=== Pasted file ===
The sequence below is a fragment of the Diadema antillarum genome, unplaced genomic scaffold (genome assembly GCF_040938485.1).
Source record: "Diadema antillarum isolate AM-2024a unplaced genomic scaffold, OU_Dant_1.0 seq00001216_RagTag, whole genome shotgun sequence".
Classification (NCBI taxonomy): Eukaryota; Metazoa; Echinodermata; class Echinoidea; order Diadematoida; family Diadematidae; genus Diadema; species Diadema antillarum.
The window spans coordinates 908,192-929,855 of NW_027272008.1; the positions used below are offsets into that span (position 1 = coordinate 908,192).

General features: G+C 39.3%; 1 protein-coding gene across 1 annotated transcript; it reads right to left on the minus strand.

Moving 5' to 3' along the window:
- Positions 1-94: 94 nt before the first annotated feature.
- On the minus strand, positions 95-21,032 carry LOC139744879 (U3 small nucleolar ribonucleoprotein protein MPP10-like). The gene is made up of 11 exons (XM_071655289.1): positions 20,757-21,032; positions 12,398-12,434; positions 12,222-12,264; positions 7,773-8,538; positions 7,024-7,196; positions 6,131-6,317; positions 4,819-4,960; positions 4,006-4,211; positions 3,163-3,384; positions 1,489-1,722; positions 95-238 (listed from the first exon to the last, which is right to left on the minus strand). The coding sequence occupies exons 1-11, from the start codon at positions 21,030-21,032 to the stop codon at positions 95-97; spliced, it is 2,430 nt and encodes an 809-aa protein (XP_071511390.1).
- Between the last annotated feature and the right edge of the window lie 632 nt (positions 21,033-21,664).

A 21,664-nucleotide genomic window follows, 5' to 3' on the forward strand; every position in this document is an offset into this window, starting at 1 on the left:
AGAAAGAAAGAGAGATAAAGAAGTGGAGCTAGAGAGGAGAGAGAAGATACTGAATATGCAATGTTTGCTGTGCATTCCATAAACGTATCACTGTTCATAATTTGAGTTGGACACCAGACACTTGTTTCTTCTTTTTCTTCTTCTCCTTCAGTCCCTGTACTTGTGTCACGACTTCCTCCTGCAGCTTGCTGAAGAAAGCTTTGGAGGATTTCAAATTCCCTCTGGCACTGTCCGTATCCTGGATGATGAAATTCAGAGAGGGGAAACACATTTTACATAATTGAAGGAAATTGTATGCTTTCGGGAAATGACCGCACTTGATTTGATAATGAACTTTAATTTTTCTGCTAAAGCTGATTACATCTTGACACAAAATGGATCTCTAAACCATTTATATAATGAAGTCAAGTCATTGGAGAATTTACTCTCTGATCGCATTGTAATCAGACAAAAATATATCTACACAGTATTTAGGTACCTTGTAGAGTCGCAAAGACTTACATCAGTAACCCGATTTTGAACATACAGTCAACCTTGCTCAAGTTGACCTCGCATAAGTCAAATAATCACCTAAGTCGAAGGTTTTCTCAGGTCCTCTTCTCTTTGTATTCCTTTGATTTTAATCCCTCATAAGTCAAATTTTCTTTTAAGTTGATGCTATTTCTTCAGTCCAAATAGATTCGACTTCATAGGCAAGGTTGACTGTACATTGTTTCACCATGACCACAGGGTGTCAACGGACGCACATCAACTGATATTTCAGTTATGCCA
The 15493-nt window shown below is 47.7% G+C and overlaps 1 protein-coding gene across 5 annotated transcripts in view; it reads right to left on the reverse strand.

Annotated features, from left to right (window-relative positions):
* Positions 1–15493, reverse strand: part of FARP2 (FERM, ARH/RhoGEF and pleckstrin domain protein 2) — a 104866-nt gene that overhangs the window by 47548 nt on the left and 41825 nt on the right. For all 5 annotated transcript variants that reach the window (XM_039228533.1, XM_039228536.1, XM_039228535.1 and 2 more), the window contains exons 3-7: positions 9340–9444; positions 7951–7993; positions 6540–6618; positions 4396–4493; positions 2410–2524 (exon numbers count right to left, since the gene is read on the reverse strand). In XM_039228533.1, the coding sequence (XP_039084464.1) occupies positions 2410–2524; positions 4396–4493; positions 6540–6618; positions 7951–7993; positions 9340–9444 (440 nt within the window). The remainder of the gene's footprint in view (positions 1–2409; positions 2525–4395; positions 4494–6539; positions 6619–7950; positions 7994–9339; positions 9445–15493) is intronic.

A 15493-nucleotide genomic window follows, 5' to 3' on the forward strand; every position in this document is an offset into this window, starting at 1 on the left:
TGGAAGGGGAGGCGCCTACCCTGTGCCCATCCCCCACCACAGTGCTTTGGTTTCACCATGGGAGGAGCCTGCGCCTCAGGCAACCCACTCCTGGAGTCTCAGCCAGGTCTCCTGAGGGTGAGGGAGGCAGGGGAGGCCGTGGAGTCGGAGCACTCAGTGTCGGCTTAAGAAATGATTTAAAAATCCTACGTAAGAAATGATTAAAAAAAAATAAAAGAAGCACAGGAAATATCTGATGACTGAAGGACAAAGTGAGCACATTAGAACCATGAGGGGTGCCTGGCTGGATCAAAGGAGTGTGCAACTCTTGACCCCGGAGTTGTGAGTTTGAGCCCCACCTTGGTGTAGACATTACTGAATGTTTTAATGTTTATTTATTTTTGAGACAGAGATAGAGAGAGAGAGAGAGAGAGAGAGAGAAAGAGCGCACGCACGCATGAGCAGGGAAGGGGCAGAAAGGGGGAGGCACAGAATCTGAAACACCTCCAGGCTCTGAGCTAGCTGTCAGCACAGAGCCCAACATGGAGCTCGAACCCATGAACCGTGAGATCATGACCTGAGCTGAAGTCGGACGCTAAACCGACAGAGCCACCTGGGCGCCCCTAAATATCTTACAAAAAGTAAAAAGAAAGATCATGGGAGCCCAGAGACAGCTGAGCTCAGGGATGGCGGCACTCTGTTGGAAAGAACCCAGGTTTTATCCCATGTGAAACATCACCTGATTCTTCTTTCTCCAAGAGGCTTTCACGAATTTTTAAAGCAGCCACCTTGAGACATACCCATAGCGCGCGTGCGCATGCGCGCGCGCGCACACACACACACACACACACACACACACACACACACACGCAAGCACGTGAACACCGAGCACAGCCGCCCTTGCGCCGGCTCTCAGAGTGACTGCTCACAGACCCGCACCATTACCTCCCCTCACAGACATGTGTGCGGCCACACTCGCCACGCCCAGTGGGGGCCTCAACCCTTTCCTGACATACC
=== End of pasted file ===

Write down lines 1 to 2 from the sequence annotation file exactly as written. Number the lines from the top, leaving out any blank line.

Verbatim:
The sequence below is a fragment of the Diadema antillarum genome, unplaced genomic scaffold (genome assembly GCF_040938485.1).
Source record: "Diadema antillarum isolate AM-2024a unplaced genomic scaffold, OU_Dant_1.0 seq00001216_RagTag, whole genome shotgun sequence".